I thought it was a nice beer, but just wish it had had a bit more body.

  • RateBeer Ridgeway
  • Bad King John, 6%, 500ml

Great British Beer Hunt: Flying Dutchman and Bishops Farewell

Two more beers from the Sainsbury’s Great British Beer Hunt 2011, first up, Caledonian Flying Dutchman.

It poured a crystal clear burnished amber, with a loose white head. The head dropped fairly quickly to a patchy covering, but had good legs. The nose was complex, but barely perceptible. The main aroma appeared to me to be that dry yeasty smell you get off some bottle conditioned beers, but which I think is actually due to the wheat. Expelling every ounce of air from lungs allowed me to detect faint, faint hints of orange and spice, but they were so, so faint.

The blurb on the back of the bottle said it had a light body, I found it surprisingly full bodied, but not in a bad way. It seemed to sooth and caress the inside of my mouth with subtle orange marmalade notes. There was also a spiciness around the back of the mouth and a general drying of the palette the more I drank.

To be honest, I thought I was going to be disappointed by this beer, there was no sediment to mix in for starters. However, I quite liked it, although, just like the Wold Top Golden Summer, maybe a few more hops and less palette drying wheat (I know it’s a wheat beer, but I’ve homebrewed a Balgian Wit and it wasn’t this drying), would have really done it for me.

Strangely, I’ve never had a pint of Oakham Bishops Farewell in the pub, mainly as I’ve never seen it. I’ve had the opportunity to buy it in bottles for a awhile now though, but something has always stopped me, normally it’s so I can buy more of their excellent Citra, so it was about time I tried one.

It poured a slightly hazy golden colour with a fluffy white head. The head took a bit of effort to get going, but once started, it nearly burst out of the glass. You could smell the aroma while pouring the beer, but once it was all in, it seemed to calm down and the pineapple cube notes were harder to pick out.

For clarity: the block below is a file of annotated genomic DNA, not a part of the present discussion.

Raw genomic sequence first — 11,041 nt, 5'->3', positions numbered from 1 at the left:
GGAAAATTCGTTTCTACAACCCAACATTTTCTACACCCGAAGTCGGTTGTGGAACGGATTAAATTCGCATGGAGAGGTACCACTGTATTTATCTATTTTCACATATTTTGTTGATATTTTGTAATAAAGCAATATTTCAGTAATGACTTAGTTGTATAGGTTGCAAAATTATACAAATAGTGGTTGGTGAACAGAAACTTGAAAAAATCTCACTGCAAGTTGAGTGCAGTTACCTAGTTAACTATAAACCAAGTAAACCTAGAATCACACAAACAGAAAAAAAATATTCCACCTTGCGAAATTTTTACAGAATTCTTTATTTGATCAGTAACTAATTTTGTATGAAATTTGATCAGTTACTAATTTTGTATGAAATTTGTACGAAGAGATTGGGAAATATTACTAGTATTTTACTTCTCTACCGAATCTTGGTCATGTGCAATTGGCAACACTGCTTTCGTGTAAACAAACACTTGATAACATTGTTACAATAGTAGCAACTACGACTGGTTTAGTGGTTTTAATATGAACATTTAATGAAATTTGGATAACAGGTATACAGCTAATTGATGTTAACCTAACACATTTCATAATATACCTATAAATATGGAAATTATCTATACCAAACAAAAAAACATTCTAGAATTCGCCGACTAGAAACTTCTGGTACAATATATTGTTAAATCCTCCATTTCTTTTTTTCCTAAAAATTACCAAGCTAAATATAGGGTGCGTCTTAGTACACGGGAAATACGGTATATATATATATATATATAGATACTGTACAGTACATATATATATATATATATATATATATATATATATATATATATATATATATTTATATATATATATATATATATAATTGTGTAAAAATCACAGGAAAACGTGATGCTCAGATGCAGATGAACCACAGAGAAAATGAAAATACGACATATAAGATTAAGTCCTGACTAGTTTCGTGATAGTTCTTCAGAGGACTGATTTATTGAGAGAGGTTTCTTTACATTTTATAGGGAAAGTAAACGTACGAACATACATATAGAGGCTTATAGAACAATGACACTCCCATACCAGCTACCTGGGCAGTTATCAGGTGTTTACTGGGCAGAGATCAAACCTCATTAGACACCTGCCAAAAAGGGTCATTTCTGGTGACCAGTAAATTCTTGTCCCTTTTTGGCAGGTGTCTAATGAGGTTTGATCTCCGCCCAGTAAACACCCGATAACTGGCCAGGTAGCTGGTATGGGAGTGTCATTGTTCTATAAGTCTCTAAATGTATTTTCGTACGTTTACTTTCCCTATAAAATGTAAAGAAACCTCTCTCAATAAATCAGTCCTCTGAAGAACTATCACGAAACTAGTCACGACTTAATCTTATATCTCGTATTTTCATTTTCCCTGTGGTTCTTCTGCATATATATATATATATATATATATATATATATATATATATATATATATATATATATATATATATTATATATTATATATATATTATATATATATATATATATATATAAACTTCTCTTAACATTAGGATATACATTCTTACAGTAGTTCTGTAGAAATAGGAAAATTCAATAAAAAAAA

It was quite sprightly in the mouth, with an almost instant bitter prickle that built to a crescendo of citrus and pineapple. It all tailed off into the after taste, but I could still taste pineapple ages after a mouth full. Whilst it wasn’t as full on as their excellent Inferno, or as sinkable as their Citra, it was still a cracking, fuller bodied pale and hoppy beer.

Great British Beer Hunt: Caesar Augustus and Golden Summer

This is the first of my posts dealing with beers from the Sainsbury’s Great British Beer Hunt 2011. Hopefully, there will be a blog every day for the next eight days with my thoughts on two of the beers. First up we have Williams Brothers Lager/IPA Hybrid Caesar Augustus.

It poured a crystal clear golden colour with a large fluffy white head. The head dropped to a covering fairly quickly and eventually to just a ring around the inside of the glass. I didn’t get much on the nose at first, there was a general fresh grassy aroma and what I can only describe as a cerealy type note. Later on, I though I could smell some faint marmalade notes, but I couldn’t be sure.